Some embodiments involve the use of tissue abrasive particles in addition to the heavier/denser particles and lighter/less dense particles previously discussed. The tissue abrasive particles are suitable for abrading the surface of a biological tissue after delivery from the device and impinging the biological tissue. According to some aspects the tissue abrasive particles may be made of aluminum oxide.
The heavier/denser particles may be made of a material having density greater than 10 g/cm3 and may comprise a metal such as gold, platinum or silver. The heavier/denser particles may have a shape, e.g., pointed tip, wedge shape, etc. that enhances penetrating the tissue to a predetermined depth. The heavier/denser particles are particularly effective at creating micropores in tissue.
The device may also contain and deliver nourishing or nutritional particles. The nourishing or nutritional particles may be any particles suitable for promoting or maintaining the viability of the cells of the biological tissue. Such particles may include vitamins, minerals, and other non-drug particles that contain nutrients.
The device may also contain and deliver cosmetic particles. The cosmetic particles may be any particles suitable for providing a cosmetic effect to the biological tissue when delivered to the tissue. For example, the particles may be particles that diminish the appearance of wrinkles, that provide color, such as for tattoos, or alter the coloration of the biological tissue, or that create or reduce localized swelling.
The device may also contain and deliver tissue marking particles. The tissue marking particles may be any particles suitable for marking a tissue for identification, whether such an identification may be made visually, with or without the assistance of technology (e.g., an imaging technology). For example, the particles may comprise an ink or dye or the particles may contain an agent that is visible or capable of imaging with an imaging technology, such as X-Ray, infrared (IR), magnetic resonance imaging (MRI), computed tomography (CT), or ultrasound.
In certain embodiments, the particles have a volume average diameter of about 0.1 to about 250 microns. In some embodiments, the particles have an average diameter equal to or less than ⅕ the width of the conduit or channel, and even more preferably equal to or less than 1/10 the of the width of the conduit or channel.
In some embodiments, the ejector may be configured to both collimate the particles entrained in the gas flow stream and to focus the particles. The ejector may include a focusing mechanism configured to focus the particles into a cross sectional area wherein the largest diameter of the cross sectional area is a fraction of the largest inner diameter of the conduit. In some implementations, the cross sectional area of the focused stream is less than 1/10, less than 1/100, or less than 1/1000 of the inner diameter of the conduit after focusing. In some cases, the focused, collimated stream of particles can more effectively deliver the functional material to the tissue due to spatial correlation between the first particles (heavier/denser particles) and the second particles (lighter particles of functional material). For example, the device can be configured to collimate and focus the stream of first and second particles to provide a specified spatial correlation of the particles at the impact site on the tissue. In some embodiments, the impact site of the particles has a diameter equal to or greater than the presenting cross sectional diameter of the first particles. In some embodiments, the impact site of the second particles has a diameter less than about 0.5 times the diameter of the impact site of the first particles.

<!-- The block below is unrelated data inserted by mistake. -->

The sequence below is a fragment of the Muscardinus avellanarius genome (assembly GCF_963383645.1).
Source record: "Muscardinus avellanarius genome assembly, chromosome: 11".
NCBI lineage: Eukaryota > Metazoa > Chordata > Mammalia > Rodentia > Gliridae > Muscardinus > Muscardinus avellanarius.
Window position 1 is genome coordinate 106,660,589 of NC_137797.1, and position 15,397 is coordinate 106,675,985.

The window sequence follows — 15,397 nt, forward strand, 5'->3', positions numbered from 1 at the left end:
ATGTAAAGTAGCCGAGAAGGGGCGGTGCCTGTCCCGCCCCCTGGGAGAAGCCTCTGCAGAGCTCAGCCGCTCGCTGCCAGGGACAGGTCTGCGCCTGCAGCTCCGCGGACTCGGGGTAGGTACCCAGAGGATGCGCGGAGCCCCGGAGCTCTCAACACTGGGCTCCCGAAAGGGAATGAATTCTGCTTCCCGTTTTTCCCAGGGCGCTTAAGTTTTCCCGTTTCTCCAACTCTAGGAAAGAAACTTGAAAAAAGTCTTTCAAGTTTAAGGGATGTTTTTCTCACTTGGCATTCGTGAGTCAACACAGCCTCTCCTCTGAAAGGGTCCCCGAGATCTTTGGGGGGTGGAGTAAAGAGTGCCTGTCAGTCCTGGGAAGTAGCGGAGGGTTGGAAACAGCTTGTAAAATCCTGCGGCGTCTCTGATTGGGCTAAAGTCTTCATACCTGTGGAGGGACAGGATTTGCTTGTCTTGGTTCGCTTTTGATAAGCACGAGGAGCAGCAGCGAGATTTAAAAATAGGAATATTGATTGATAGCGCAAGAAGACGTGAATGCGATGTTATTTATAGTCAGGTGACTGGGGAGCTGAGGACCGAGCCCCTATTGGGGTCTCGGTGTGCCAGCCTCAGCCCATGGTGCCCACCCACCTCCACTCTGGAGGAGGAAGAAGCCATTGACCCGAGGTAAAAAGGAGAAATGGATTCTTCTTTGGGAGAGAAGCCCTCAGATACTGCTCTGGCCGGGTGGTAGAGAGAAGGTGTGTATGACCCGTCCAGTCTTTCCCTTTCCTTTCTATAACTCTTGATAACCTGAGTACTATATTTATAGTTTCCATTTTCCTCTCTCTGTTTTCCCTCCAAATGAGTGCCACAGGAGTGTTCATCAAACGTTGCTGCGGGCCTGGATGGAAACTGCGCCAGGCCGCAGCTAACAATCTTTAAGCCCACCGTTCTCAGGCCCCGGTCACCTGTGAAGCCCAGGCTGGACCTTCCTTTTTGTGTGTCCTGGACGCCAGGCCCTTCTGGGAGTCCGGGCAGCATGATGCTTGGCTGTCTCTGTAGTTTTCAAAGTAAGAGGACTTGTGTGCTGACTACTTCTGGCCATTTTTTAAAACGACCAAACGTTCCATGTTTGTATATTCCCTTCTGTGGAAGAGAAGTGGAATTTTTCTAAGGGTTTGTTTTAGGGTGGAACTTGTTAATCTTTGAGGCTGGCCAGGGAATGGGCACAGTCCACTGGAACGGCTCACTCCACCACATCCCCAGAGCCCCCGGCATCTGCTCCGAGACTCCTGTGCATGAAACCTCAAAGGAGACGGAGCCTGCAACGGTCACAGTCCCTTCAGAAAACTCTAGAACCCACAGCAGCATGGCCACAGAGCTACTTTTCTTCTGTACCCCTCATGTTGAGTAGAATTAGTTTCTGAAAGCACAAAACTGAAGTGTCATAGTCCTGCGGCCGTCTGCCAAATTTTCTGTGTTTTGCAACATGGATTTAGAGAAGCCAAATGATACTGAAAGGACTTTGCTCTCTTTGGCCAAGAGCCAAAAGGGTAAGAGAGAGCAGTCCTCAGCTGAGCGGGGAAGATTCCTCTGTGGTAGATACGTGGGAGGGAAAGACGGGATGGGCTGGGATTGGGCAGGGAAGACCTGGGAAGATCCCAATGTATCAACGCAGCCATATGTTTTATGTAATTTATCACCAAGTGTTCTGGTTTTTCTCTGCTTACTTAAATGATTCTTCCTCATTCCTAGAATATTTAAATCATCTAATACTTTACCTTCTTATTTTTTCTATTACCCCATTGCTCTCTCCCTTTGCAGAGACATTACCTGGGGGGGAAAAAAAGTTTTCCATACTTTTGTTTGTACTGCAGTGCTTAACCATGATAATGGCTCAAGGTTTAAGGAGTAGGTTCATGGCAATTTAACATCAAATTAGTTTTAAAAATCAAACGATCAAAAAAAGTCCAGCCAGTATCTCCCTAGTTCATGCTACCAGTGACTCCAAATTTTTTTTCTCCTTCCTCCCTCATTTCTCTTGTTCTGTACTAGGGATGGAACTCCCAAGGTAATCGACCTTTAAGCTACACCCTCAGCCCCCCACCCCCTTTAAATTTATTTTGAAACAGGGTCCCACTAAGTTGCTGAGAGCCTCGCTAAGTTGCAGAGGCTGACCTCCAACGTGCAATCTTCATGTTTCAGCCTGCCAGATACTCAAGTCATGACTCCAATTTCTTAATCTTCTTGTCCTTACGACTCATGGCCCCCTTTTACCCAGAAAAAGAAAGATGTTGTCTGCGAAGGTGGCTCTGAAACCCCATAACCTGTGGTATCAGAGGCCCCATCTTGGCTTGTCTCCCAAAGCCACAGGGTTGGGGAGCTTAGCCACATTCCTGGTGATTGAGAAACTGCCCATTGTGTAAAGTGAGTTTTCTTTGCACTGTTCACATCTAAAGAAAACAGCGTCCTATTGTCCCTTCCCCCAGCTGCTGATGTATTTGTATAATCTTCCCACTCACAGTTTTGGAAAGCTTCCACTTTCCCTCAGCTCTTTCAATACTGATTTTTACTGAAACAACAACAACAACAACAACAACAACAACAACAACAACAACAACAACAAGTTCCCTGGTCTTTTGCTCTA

When both first and second particles are ejected by the device, increased spatial correlation of these particles increases the probability that a lighter weight particle will follow a heavier weight particle into a micropore created by the heavier weight particle or that a lighter weight will be driven into the tissue by a heavier weight particle that impacts the tissue after the lighter weight particle, thereby propelling the lighter weight particle through a micropore to suitable depth in the tissue. Note that the terms “first” and “second” are used herein to identify different types of particles and are not meant to convey any particular order. The first particles may be delivered before, after, or during the time that the second particles are delivered.
FIG. 7A illustrates a portion of an ejector 80 including conduits 710 that form well-defined collimated streams of particles entrained in a carrier gas 88. The ejector 80 includes a focusing mechanism 795, e.g., an aerodynamic and/or electrostatic focusing mechanism, configured to focus the particles into a focused beam. A particle electrostatic accelerator 796 may optionally be used in conjunction with a particle alignment and/or particle focusing mechanism.